You don't see us in recruitment posters, you won't see us in military movies, nor on the news as crews rescues a person in strife or drops disaster relieve goods.
Those kudos are for the pilots and crews.
I am an aircraft mechanic.
We are the unseen. The people whom with grease, oil and hydraulic fluid coated clothes spent the entire night getting a "downed" or "not full mission capable aircraft" ready to fly to meet flight schedule "FMC" Fully Mission Capable!"
I am an aircraft mechanic.
Strange enough pilot's know our names but not our faces. As pilots and crews slept in their beds, we work with flashlights clutched in our teeth; so we can use both hands. Busted knuckles, safety wire gashed arms we work through the night. The morning comes the crews look though the maintenance records for the Aircraft they are about to sign for seeing a plethora of gripes fix and/or repaired.
I am an aircraft mechanics.
Lastly, if the flight schedule starts early enough you get to see your hard work pay off. APU on line, navigation and smack lights - on, GPS and computers booting up, flight controls check smooth and good, engines roar to life. There's the scent, yeah it's JP5 exhaust. The pilot nods his head and gets taxied out. Exhausted and ready to hit the hay, but you stay to watch them get airborne.
Yeah, I am an aircraft mechanic!
AMFA Alaska Technicians Showcase Their Expertise at Annual Maintenance Competition
Alaska Airlines Anchorage team placed in the top three for four individual events
Alaska Airlines Seattle team took second place overall
At this year’s annual Aerospace Maintenance Competition (AMC) in Orlando, Florida, two teams of Alaska Airlines employees took some of the top honors against other airline maintenance teams from around the world.
Each year, aviation maintenance professionals compete against their peers in up to 30 timed events that test their skill and knowledge. Alaska’s Team SEA and Team ANC were among 67 of the top maintenance teams that participated in the event.
Team SEA took second place overall in the commercial airline category, and placed in the top three for eight individual events, including first place for composite repair, vacuum loading operation, magneto, and external power receptacle. Team ANC placed in the top three for four individual events, including first place for safe-t-cable and safety wiring.
“This is the eighth year that Alaska’s technicians have competed in the event. The competition represents only some of what they do every day to keep our aircraft safe and our operation running smoothly,” said Paul Taylor, Alaska Airlines managing director of line maintenance. “It’s an incredibly talented group and I’m proud of the way they represent Alaska Airlines.”
“It’s about working with other aviation professionals who share the same passion, learning from each other, and making Alaska Airlines proud,” said Kurt Kinder, vice president maintenance & engineering. “Our teams are fiercely competitive, professional and talented – truly the best of the best.”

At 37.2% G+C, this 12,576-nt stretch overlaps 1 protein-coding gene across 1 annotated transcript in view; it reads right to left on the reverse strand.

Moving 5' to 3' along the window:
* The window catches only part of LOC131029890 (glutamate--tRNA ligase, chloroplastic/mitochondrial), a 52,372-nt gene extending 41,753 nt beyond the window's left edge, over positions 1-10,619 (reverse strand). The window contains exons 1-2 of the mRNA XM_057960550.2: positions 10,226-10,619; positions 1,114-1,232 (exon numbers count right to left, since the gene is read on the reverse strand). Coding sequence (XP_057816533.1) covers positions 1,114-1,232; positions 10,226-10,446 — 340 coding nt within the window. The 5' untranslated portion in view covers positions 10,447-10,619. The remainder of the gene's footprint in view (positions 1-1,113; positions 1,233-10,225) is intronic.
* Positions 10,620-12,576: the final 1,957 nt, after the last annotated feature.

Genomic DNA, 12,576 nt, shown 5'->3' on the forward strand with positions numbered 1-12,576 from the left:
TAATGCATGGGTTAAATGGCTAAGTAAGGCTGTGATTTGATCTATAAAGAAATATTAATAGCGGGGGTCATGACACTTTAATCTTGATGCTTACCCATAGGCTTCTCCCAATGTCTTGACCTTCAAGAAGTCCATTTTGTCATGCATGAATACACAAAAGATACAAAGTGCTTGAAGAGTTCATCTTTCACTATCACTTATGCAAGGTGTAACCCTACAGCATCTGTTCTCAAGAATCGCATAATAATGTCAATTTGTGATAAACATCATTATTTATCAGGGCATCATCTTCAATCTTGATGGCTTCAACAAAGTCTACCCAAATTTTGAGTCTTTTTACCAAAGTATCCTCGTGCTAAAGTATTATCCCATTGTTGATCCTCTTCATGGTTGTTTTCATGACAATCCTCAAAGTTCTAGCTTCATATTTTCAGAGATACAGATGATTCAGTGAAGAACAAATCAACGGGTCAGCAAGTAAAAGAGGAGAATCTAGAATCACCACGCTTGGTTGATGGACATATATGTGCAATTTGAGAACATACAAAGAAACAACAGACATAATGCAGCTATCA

Alaska was also represented on the judging panel. Duane Bailey, Bob Long, Gregory McDonald and Ken Pitt served as judges for this year’s competition.
Congratulations to all the teams representing our profession and showcasing how to own safety and be remarkable.
By Scott King, National Safety and Standards Director
The FAA lists 12 human factors, known as the “Dirty Dozen,” which are elements that can contribute to maintenance errors. Distractions are one of the Dirty Dozen. Distraction is the process of diverting attention away from a desired area of focus and thereby causing the diminished reception of required information.
Some causes of distraction may be the inability to pay attention, lack of interest in the task at hand, or additional “noise” of some other subject. The sources of distraction may be external or internal. Some examples of external distraction are loud noises, blinking lights, radio calls, phone calls, or passing vehicles. Internal distractions maybe derived from lack of rest or sleep, being sick or ill, emotional, or simply letting your mind wander.
One of the prevention methods for distraction is to simply finish the job or task before moving on to the next. Knowing that task completion is not always an option for the busy Aircraft Maintenance Technician (AMT), it is important to document the work performed so that there is a clear description of the steps completed. When returning to an interrupted task, take three steps back and review up to the current step. Checklists are also useful to combat the influence of distraction.
As AMTs, we encounter many forms of distractions at any given time. Among these distractions may be issues surrounding the Collective Bargaining Agreement (“Contract”), concerns of lack of manpower, management pressure, peer pressure, or integration issues. As licensed professionals, we must stay focused on the task that is in front of you, and not allow yourself to fall prey to distractions. Multi-tasking does not make you a “hero,” it can put you at risk for mistakes.